The following is a Flintside opinion piece by Flintside contributor Tia Scott. Have an idea for an essay or opinion piece you'd like to write for Flintside about life in Flint? Email [email protected].
I recently went back to my hometown of Flint for a week to catch up with friends and take in all of the changes that the city has made since my move to Arizona in 2018. I have a close circle of friends that mostly consists of people from Flint that now reside in other parts of the country. Like me, they make it a point to pop in and visit family and friends, and indulge in amazing food that you can’t get anywhere else in the world. (I’m looking at you, La Familia Morales).
There’s also an underlying reason why most of us transplants continue to stay connected to our hometown, and that’s hope. It’s the collective hope we have for Flint to keep getting better, to be better than it ever was, to be better than we ever witnessed.
I came of age in the early ‘90s on the northside of Flint when the crack epidemic was leaving no city unaffected. There was a point in my life where I and everyone I knew had close relatives that became addicted to drugs and/or went to prison for selling them. Gang activity was at an all-time high, and I remember riding in the car with my parents and seeing gang symbols spray painted on vacant houses and buildings everywhere we went.
Aside from what I was experiencing, my mom would tell me stories of how great Flint used to be. How the job market was flourishing, thanks to General Motors and Hurley Hospital. How the nightlife was worth waiting for the weekend for. How neighborhoods on the northside were filled with well-to-do people who just wanted to work, raise a family, and live a nice life.
It was difficult for me to imagine Flint in that light considering the circumstances I grew up in, but I never doubted my mom’s stories for one second. Although she experienced the decline of a city she loved, she always had hope that it would get better, and now I’m witnessing what she hoped for.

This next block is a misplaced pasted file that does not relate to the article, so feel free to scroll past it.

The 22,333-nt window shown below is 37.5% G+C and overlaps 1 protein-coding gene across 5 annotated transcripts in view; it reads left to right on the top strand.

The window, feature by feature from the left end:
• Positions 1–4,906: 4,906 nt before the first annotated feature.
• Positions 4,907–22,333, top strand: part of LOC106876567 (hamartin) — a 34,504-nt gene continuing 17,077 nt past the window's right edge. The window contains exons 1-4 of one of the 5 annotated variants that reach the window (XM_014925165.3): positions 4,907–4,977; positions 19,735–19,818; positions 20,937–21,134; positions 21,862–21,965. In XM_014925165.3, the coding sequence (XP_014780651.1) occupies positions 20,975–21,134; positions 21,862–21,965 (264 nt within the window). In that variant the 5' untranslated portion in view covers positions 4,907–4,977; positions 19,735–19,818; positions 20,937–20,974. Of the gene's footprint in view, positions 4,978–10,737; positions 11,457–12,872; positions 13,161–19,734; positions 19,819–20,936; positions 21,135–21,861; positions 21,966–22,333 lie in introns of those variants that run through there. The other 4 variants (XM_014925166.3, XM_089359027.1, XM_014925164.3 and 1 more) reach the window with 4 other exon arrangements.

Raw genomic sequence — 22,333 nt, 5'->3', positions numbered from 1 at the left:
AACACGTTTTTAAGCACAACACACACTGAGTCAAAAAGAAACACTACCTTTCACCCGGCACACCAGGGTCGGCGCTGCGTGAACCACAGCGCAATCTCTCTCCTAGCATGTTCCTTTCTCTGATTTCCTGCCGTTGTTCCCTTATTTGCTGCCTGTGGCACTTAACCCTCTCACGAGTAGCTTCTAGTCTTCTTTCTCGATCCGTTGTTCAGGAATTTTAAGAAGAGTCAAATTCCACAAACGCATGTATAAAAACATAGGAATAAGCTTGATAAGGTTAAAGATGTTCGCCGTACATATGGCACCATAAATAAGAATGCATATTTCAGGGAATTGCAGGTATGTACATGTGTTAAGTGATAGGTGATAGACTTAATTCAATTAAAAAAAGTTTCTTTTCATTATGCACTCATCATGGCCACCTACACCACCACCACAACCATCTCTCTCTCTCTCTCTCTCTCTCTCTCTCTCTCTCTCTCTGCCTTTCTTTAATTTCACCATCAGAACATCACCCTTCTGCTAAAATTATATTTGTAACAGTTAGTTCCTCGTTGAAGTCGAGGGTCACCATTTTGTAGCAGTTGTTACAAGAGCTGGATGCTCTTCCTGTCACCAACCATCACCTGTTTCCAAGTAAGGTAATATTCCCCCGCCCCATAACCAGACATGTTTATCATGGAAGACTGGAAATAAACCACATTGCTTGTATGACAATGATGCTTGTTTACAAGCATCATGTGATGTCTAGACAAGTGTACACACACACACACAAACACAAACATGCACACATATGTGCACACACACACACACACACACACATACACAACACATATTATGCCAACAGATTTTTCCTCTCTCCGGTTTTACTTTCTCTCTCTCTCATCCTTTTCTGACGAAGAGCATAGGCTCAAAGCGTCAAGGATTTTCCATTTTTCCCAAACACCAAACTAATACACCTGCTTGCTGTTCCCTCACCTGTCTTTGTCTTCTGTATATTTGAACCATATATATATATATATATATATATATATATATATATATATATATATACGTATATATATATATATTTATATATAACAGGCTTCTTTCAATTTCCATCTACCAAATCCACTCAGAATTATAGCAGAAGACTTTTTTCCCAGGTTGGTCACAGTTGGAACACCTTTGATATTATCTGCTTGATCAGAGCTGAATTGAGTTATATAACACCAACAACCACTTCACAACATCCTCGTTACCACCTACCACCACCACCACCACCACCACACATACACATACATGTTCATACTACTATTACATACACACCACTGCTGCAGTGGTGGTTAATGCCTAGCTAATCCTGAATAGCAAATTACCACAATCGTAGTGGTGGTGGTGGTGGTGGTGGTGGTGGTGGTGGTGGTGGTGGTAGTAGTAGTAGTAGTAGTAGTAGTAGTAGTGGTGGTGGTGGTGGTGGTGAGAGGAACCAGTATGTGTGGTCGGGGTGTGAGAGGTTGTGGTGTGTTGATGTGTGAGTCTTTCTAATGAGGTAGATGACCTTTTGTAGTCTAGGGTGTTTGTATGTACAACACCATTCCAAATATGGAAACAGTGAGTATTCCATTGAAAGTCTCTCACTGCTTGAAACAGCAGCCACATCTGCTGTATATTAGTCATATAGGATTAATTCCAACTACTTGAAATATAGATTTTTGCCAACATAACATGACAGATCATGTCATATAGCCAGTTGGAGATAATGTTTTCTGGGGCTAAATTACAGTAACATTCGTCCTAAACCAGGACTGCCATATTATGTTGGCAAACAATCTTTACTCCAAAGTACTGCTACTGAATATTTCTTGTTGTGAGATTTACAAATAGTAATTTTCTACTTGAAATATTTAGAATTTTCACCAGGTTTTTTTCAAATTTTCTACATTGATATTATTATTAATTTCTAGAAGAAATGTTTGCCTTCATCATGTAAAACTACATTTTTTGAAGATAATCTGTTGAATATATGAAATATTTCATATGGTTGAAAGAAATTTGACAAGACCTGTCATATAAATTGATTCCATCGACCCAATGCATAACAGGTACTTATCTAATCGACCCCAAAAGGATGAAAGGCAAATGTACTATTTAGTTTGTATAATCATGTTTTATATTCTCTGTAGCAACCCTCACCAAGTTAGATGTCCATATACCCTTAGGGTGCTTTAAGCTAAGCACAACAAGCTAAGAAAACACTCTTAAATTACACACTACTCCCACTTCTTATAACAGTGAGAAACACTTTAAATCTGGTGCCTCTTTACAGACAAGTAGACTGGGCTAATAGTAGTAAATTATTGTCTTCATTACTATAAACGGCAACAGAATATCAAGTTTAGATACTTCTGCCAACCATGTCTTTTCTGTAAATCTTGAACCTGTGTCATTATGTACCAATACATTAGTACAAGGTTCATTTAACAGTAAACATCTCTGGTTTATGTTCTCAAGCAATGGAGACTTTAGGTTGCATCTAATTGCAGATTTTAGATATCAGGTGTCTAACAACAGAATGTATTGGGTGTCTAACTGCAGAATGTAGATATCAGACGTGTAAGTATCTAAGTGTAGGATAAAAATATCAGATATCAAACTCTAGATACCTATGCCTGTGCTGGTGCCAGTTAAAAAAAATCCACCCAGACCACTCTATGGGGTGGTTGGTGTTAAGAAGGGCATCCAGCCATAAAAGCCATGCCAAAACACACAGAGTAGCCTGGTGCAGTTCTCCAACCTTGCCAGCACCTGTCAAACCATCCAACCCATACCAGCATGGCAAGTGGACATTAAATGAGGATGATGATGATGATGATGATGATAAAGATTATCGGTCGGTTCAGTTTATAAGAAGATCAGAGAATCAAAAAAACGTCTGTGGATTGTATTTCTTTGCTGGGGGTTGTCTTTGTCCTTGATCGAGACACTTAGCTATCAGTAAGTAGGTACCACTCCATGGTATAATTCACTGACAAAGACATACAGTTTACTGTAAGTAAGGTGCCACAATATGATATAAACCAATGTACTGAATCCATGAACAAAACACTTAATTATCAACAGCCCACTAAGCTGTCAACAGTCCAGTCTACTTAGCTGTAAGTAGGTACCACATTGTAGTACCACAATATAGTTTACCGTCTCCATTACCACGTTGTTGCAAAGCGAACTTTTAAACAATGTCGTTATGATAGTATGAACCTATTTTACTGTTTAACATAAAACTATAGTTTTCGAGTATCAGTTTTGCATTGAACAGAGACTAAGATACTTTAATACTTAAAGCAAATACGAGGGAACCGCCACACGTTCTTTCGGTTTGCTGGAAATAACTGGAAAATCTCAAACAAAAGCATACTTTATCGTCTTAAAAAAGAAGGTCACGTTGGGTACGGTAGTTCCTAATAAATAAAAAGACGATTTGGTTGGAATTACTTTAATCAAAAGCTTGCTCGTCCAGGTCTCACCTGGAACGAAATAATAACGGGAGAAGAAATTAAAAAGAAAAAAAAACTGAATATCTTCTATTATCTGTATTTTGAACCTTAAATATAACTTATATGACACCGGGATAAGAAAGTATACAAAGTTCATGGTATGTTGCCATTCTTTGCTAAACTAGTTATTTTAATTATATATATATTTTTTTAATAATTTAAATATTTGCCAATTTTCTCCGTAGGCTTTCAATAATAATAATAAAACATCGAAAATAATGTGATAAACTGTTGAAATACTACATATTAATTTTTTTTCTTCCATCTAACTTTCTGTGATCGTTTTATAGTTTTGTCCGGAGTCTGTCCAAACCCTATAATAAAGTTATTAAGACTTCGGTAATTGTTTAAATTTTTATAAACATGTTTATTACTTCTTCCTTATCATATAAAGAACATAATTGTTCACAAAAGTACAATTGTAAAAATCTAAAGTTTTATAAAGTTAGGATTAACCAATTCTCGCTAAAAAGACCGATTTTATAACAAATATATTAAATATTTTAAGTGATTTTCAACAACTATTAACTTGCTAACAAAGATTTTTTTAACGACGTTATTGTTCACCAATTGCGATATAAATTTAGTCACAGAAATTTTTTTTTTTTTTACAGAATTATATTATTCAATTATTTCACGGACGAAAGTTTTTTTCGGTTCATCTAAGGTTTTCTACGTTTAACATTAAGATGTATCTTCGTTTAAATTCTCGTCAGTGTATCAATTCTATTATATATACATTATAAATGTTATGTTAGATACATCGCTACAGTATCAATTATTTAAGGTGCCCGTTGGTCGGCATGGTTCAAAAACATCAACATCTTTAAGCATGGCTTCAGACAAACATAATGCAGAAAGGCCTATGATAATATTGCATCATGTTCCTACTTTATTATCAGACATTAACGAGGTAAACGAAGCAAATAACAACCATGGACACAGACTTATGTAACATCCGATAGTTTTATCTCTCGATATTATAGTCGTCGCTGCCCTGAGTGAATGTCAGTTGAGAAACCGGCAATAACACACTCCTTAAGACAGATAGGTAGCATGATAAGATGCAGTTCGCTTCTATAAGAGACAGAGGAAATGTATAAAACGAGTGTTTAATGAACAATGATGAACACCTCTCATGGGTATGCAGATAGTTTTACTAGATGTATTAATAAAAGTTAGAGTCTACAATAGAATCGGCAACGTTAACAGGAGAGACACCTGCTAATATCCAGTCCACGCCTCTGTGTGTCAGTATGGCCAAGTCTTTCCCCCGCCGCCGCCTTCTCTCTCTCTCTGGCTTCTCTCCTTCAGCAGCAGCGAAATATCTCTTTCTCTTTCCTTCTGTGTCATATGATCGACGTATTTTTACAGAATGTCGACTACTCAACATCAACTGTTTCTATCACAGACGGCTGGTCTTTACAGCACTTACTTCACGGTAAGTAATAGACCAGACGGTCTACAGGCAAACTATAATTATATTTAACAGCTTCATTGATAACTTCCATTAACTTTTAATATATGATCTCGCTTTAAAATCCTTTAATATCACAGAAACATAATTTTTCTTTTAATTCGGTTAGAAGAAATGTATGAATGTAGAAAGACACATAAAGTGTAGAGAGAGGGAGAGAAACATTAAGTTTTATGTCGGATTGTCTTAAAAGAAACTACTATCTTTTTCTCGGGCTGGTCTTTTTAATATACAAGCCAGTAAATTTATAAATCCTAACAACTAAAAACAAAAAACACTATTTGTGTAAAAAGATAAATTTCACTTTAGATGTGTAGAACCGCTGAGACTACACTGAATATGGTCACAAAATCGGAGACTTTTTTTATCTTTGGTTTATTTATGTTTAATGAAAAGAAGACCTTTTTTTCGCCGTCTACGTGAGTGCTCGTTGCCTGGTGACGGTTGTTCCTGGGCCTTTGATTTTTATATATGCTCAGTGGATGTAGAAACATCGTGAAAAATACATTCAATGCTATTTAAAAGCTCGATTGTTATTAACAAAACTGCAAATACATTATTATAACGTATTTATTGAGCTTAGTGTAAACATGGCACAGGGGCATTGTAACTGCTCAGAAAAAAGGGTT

I’m also witnessing something that I never thought I’d see, which is an influx of Flint natives who moved away returning to the city to help bring about change. People like Brandon Corder
, who consistently brings innovative ideas and events to the city, Kyona McGee
who opened her law firm, Trademark My Stuff, right downtown on the bricks, and Dr. Erin K. Coney
who’s doing exceptional work online and off to change the narrative of Flint.
They are just a few of many people who have given me hope that the city can be better if the people aim to make it that way.
A special part of my visit back home was when I went to Comma Bookstore & Social Hub
of downtown Flint which I instantly fell in love with. From the books to the artwork to the decor, the entire space is one of inclusiveness, diversity, and genuine cool.
Across the street were several huge, beautiful murals that I had to get a photo of. When I walked out of Comma and crossed the street to snap a pic, I noticed that the movie "Love Jones" was playing at The Capitol Theater and that The Loft
(my favorite bar) was still standing strong during the pandemic.
As I looked around and saw the renewal of downtown and all of the people who were enjoying a nice Spring day on the bricks, I toyed with the idea of moving back myself. A fleeting thought, but only time will tell. Until then, I’ll continue to show love and support to my hometown as it continues to rise from the ashes and thrive in hope.
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